We haven’t written makeKeyring() and executeCmd() yet, but you’ll probably find nothing interesting here. We’ll sign in with the help of SSH keys and will suppose that the keys are located in .ssh/id_rsa or .ssh/id_dsa:

type SignerContainer struct {
    signers []ssh.Signer
}

func (t *SignerContainer) Key(i int) (key ssh.PublicKey, err error) {
    if i >= len(t.signers) {
        return
    }
    key = t.signers[i].PublicKey()
    return
}

func (t *SignerContainer) Sign(i int, rand io.Reader, data []byte) (sig []byte, err error) {
    if i >= len(t.signers) {
        return
    }
    sig, err = t.signers[i].Sign(rand, data)
    return
}

func makeSigner(keyname string) (signer ssh.Signer, err error) {
    fp, err := os.Open(keyname)
    if err != nil {
        return
    }
    defer fp.Close()

    buf, _ := ioutil.ReadAll(fp)
    signer, _ = ssh.ParsePrivateKey(buf)
    return
}

func makeKeyring() ssh.ClientAuth {
    signers := []ssh.Signer{}
    keys := []string{os.Getenv("HOME") + "/.ssh/id_rsa", os.Getenv("HOME") + "/.ssh/id_dsa"}

    for _, keyname := range keys {
        signer, err := makeSigner(keyname)
        if err == nil {
            signers = append(signers, signer)
        }
    }

    return ssh.ClientAuthKeyring(&SignerContainer{signers})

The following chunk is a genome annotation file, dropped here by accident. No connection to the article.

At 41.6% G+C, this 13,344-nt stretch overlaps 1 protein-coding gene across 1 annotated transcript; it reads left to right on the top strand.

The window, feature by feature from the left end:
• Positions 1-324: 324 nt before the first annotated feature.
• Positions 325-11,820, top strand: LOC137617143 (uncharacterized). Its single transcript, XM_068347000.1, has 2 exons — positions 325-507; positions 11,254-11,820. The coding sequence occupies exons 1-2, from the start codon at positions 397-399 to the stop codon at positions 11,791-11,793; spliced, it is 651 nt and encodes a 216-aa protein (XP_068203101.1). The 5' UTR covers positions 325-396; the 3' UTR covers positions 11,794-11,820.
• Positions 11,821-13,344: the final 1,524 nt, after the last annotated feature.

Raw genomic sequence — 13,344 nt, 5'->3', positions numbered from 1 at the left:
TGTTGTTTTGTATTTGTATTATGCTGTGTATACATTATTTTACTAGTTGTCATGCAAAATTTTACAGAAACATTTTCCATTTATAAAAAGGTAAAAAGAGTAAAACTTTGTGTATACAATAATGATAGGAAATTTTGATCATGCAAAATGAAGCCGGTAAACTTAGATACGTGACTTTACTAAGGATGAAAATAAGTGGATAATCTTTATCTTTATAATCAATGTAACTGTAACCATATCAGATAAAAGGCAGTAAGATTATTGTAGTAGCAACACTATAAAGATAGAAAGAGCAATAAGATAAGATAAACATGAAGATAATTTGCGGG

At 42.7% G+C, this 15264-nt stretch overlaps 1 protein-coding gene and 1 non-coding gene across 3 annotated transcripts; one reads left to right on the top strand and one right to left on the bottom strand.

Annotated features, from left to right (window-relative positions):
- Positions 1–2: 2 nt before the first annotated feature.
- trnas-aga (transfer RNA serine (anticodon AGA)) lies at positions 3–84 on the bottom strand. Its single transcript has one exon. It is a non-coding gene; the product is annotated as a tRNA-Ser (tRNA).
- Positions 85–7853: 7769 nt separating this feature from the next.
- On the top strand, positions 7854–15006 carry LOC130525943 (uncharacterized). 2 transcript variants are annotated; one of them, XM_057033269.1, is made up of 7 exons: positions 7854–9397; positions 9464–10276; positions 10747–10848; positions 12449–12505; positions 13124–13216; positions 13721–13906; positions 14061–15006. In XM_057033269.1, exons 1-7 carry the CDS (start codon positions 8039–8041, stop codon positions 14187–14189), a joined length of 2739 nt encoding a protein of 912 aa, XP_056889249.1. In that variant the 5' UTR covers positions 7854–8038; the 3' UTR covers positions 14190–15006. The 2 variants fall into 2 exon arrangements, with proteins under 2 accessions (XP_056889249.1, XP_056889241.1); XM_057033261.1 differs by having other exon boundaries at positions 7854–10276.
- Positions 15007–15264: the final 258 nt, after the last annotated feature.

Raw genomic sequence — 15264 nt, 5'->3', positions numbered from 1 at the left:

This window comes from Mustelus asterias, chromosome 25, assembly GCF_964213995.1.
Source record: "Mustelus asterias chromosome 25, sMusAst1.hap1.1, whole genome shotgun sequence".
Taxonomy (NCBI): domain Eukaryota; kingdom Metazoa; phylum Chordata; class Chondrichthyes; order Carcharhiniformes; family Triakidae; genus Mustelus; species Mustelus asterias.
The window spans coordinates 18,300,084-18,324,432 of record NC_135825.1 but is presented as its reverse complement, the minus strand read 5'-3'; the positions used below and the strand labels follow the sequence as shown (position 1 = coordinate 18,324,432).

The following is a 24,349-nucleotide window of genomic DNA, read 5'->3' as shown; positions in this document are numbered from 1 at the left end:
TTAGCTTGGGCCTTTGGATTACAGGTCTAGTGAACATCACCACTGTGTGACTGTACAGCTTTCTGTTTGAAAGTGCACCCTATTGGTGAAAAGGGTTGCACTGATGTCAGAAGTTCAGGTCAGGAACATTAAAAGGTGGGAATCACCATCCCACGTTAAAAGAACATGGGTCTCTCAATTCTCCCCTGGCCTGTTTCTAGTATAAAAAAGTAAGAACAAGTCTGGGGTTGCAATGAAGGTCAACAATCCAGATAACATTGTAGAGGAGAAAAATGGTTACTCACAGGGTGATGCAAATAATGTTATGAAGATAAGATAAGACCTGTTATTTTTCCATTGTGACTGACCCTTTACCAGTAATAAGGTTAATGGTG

}

As you can see, we return ssh.ClientAuth interface which has necessary methods for implementation on a server. For short, there’s almost no error handling, in production mode the code size will be one and a half time bigger.

In order to execute a command on a server, the code is also quite trivial (error handling is thrown away):

func executeCmd(cmd, hostname string, config *ssh.ClientConfig) string {
    conn, _ := ssh.Dial("tcp", hostname+":22", config)
    session, _ := conn.NewSession()
    defer session.Close()

    var stdoutBuf bytes.Buffer
    session.Stdout = &stdoutBuf
    session.Run(cmd)

    return hostname + ": " + stdoutBuf.String()
}

For short and simplicity we always use the current user name for authorization on the servers, and port 22 by default.

Our program is ready! Here is the complete source code:

package main

import (
    "bytes"
    "code.google.com/p/go.crypto/ssh"
    "fmt"
    "io"
    "io/ioutil"
    "os"
    "time"
)

type SignerContainer struct {
    signers []ssh.Signer
}

func (t *SignerContainer) Key(i int) (key ssh.PublicKey, err error) {
    if i >= len(t.signers) {
        return
    }
    key = t.signers[i].PublicKey()
    return
}

func (t *SignerContainer) Sign(i int, rand io.Reader, data []byte) (sig []byte, err error) {
    if i >= len(t.signers) {
        return
    }
    sig, err = t.signers[i].Sign(rand, data)
    return
}

func makeSigner(keyname string) (signer ssh.Signer, err error) {
    fp, err := os.Open(keyname)
    if err != nil {
        return
    }
    defer fp.Close()

    buf, _ := ioutil.ReadAll(fp)
    signer, _ = ssh.ParsePrivateKey(buf)
    return
}

func makeKeyring() ssh.ClientAuth {
    signers := []ssh.Signer{}
    keys := []string{os.Getenv("HOME") + "/.ssh/id_rsa", os.Getenv("HOME") + "/.ssh/id_dsa"}

    for _, keyname := range keys {
        signer, err := makeSigner(keyname)
        if err == nil {
            signers = append(signers, signer)
        }
    }

    return ssh.ClientAuthKeyring(&SignerContainer{signers})
}

func executeCmd(cmd, hostname string, config *ssh.ClientConfig) string {